SUPilates: Pilates on the Water
Wouldn’t it be amazing to experience and enjoy the best of both worlds: the strength and grace of Pilates, with the tranquility of the ocean? Believe it or not, you now can!
Pilates Instructors across the country are taking Pilates to the water in their nearest ocean, lake, or river on Stand Up Paddleboards. These boards (also called SUPs) are the latest fitness sensation and fastest growing water-sport across the globe. SUPs appear to be large surfboards, and are propelled by a standing paddler who uses an extra-long canoe paddle. Stand Up Paddling originated in Hawaii, which mixes the traditional Polynesian outrigger canoe paddling with surfing. The result of this wonderful combination is a new sport that is easy for anyone to do. Fitness professionals have flocked to Stand Up Paddling not only because it’s fun and the cardiovascular benefits of the workout are superb, but also for the core-based balance challenge that the board provides to their clients.
As the board is floating on water, the paddler must constantly recruit deep stabilizing muscles of the pelvis and spine just to stand on the board and paddle it. Taking it further, adding core-based exercises to the board will enhance the recruitment of such muscles. Hence, adding Pilates exercises to the board will enhance the challenge and benefits of Pilates. For example, when performing what seems to be a simple exercise like Leg Circles, the participant is reminded to stabilize their pelvis, and ensure that their weight is not shifting from hip to hip. On the paddleboard, the board will not only provide feedback about the unstable pelvis by rocking, it will also provide more of a challenge because the wobbly hips and uncontrolled leg movements will cause the board to flip over. The same proves true with performing exercises that address spinal stability and abdominal strength. Not only will the participant be working the abdominals in flexion, they will be firing more stabilizers to maintain the stability on the unstable board, thus making the exercise more challenging. More complicated exercises, like Kneeling Side Leg Series, for example, are particularly challenging because of the requirement of scapular AND pelvic stability necessary to perform this series properly. All-in-all, Pilates routines on the Stand Up Paddleboard are very effective, very challenging, and very fun!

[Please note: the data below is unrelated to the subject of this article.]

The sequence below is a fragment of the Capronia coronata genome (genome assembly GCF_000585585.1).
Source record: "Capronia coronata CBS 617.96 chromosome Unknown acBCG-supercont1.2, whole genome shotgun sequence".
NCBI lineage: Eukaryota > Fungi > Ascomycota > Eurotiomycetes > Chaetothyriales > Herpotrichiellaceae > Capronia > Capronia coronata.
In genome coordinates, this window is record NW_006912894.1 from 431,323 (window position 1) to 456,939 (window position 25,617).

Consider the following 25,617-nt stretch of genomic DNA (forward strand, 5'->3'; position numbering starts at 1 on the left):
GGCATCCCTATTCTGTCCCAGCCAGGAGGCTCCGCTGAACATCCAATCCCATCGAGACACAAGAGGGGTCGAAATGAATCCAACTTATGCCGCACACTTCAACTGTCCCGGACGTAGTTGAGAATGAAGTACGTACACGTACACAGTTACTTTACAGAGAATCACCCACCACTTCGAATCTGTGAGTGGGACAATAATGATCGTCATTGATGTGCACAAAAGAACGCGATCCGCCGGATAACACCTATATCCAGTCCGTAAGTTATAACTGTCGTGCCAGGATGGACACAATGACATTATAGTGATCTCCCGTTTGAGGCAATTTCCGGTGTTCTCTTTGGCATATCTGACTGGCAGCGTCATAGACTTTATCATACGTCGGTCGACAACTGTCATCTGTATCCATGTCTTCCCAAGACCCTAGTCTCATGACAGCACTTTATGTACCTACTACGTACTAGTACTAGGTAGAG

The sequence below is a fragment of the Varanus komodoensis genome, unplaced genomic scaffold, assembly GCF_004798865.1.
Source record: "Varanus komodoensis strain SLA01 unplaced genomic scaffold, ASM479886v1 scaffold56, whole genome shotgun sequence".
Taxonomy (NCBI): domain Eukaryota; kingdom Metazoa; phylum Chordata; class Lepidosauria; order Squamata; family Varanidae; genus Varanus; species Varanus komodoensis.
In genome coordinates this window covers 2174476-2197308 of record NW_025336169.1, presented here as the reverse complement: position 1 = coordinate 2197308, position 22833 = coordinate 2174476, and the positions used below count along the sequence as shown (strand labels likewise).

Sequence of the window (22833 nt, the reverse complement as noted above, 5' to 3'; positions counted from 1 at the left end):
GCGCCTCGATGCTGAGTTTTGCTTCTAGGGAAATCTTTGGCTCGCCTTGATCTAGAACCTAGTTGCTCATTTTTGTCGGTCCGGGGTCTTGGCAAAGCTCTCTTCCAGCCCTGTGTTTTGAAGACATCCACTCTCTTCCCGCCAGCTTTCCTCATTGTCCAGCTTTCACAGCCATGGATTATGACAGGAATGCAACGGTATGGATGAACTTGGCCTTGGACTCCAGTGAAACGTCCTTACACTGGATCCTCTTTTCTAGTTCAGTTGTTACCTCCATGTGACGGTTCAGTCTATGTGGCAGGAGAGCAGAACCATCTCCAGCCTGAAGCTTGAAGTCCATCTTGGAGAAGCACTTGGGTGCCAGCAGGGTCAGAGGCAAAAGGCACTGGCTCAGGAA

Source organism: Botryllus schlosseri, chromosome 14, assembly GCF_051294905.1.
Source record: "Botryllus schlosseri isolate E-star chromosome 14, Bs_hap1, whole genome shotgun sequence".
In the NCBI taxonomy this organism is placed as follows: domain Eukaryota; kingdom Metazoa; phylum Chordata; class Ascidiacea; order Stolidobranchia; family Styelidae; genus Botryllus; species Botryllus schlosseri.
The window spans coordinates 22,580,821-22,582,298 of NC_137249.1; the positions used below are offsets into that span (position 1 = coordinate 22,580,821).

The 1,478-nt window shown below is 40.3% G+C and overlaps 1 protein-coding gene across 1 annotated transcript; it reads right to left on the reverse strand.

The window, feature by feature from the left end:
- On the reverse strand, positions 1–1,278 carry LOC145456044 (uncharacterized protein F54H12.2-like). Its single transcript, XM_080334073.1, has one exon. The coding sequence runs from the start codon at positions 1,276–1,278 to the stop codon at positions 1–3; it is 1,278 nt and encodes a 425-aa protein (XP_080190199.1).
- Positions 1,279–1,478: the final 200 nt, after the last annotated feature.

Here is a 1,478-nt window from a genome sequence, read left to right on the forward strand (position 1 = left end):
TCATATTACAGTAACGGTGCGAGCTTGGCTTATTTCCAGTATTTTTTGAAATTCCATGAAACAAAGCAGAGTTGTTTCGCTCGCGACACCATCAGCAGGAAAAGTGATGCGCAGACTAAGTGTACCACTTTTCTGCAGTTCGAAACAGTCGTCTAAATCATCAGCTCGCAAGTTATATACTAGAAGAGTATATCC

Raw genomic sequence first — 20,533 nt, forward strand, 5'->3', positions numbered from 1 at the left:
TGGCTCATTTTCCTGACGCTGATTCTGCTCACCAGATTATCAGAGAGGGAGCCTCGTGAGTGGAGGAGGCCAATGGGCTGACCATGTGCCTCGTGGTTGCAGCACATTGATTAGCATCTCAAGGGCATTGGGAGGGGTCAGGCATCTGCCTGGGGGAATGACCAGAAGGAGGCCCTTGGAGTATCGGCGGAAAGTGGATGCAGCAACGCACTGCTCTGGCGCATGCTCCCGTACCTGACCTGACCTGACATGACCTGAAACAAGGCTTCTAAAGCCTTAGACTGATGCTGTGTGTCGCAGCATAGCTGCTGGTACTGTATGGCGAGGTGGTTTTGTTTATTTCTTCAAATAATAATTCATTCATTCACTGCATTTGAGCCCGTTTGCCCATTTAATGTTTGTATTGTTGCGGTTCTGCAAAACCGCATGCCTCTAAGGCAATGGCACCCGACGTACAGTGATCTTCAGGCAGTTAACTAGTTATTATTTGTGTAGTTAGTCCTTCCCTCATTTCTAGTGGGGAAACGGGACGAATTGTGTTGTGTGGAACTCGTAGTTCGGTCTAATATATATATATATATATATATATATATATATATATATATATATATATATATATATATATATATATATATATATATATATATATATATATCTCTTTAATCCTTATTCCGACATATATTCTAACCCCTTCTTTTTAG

Now to the next step: How does one offer these classes? First of all, you will need to contact a local outdoor shop or a retailer that rents Stand Up Paddleboards. Work with them and set a pricing structure that is reasonable both for your benefit and for your participants to pay. Most retailers/renters also provide a location (or means to get the boards to a location), paddles, and possibly guide to help on the water. Finding a location may be challenging, but safety is the most important things to consider. Safety issues in the water include safe access to the water, tides/currents, wide/stable and durable boards, signed liability waivers, and a sufficient emergency plan. Practicing your routine prior to the class is also important. You may find that some of the exercises may need to be modified to provide a more effective flow or appropriate challenge for the level of your participants.
Are you looking for more information on SUPilates classes? Karen Mirlenbrink of Dunedin Pilates Studio and the crew at SUP Paddleboard bring SUP Pilates classes to the waters of the Tampa Bay area weekly. In addition, Karen has created a SUPilates Instructor Workshop, hitting the waters in the Spring of 2011. Feel free to contact Karen at firstname.lastname@example.org or visit her website at www.dunedinpilates.com for more information!